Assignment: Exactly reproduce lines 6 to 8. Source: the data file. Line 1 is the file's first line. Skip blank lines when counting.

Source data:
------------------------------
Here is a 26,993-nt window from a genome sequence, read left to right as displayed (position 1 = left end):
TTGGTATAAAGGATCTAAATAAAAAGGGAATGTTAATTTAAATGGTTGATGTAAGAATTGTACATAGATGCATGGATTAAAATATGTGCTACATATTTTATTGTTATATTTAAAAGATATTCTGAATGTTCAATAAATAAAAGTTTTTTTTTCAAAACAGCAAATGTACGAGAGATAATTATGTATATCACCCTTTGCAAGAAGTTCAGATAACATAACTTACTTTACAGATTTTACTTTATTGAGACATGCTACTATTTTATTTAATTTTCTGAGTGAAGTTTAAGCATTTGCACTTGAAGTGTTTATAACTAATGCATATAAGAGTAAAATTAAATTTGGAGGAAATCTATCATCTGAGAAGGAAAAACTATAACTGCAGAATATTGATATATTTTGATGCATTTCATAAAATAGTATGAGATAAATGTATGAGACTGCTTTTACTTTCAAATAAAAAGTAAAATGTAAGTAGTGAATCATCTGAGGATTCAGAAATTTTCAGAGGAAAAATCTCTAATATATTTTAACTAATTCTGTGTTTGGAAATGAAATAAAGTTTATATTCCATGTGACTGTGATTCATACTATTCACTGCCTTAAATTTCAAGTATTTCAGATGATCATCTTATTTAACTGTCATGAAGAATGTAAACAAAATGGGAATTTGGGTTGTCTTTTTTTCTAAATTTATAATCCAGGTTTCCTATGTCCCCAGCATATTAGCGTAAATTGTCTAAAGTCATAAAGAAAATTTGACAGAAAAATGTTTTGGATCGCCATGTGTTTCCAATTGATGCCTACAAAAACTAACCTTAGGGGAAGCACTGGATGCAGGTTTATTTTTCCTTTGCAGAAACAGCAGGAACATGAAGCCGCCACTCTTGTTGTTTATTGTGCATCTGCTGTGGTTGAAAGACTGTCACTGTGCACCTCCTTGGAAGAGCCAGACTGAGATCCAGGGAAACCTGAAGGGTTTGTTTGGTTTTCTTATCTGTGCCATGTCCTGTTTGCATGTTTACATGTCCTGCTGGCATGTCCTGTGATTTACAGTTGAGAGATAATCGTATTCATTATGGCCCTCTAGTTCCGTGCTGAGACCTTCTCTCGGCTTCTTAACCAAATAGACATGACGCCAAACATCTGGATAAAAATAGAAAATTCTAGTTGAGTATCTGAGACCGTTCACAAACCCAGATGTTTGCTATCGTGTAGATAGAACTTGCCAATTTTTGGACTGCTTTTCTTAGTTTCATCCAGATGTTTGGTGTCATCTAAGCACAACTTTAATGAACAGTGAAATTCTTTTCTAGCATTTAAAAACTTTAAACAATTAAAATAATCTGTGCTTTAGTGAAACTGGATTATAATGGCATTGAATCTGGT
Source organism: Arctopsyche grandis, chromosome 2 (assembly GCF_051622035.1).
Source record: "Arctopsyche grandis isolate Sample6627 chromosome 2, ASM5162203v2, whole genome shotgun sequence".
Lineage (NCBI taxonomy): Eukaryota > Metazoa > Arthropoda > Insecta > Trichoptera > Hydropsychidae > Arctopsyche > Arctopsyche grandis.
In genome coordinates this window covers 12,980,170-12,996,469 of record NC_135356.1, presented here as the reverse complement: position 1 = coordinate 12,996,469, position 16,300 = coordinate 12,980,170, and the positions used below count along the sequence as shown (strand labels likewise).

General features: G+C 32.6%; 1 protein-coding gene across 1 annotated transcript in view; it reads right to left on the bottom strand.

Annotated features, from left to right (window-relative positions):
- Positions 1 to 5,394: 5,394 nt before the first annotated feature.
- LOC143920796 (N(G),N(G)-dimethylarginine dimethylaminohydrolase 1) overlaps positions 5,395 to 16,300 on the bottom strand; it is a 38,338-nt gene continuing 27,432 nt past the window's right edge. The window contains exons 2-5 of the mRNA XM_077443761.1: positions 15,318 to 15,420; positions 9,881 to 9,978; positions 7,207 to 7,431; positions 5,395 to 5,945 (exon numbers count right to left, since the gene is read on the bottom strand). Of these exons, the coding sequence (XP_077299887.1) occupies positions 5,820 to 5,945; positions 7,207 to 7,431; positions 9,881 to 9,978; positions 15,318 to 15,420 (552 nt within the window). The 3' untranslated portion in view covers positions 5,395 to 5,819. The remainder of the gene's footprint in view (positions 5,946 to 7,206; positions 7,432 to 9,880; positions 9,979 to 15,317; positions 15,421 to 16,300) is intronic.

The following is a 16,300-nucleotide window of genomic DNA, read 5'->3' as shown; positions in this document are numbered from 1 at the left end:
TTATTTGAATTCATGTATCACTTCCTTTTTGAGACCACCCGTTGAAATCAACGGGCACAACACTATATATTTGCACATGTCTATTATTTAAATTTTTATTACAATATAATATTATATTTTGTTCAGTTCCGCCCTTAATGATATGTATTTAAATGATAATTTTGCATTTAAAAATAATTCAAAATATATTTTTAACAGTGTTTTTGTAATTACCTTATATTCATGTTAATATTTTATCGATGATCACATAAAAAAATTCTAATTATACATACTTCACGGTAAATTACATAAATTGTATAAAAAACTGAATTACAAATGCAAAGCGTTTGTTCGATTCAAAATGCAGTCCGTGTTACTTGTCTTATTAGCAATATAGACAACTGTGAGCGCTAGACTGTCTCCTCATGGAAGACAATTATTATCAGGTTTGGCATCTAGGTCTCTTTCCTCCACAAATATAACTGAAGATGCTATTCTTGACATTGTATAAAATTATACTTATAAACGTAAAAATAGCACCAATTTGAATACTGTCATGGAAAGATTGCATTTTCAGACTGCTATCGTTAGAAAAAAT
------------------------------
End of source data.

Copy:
In genome coordinates this window covers 12,980,170-12,996,469 of record NC_135356.1, presented here as the reverse complement: position 1 = coordinate 12,996,469, position 16,300 = coordinate 12,980,170, and the positions used below count along the sequence as shown (strand labels likewise).

General features: G+C 32.6%; 1 protein-coding gene across 1 annotated transcript in view; it reads right to left on the bottom strand.

Annotated features, from left to right (window-relative positions):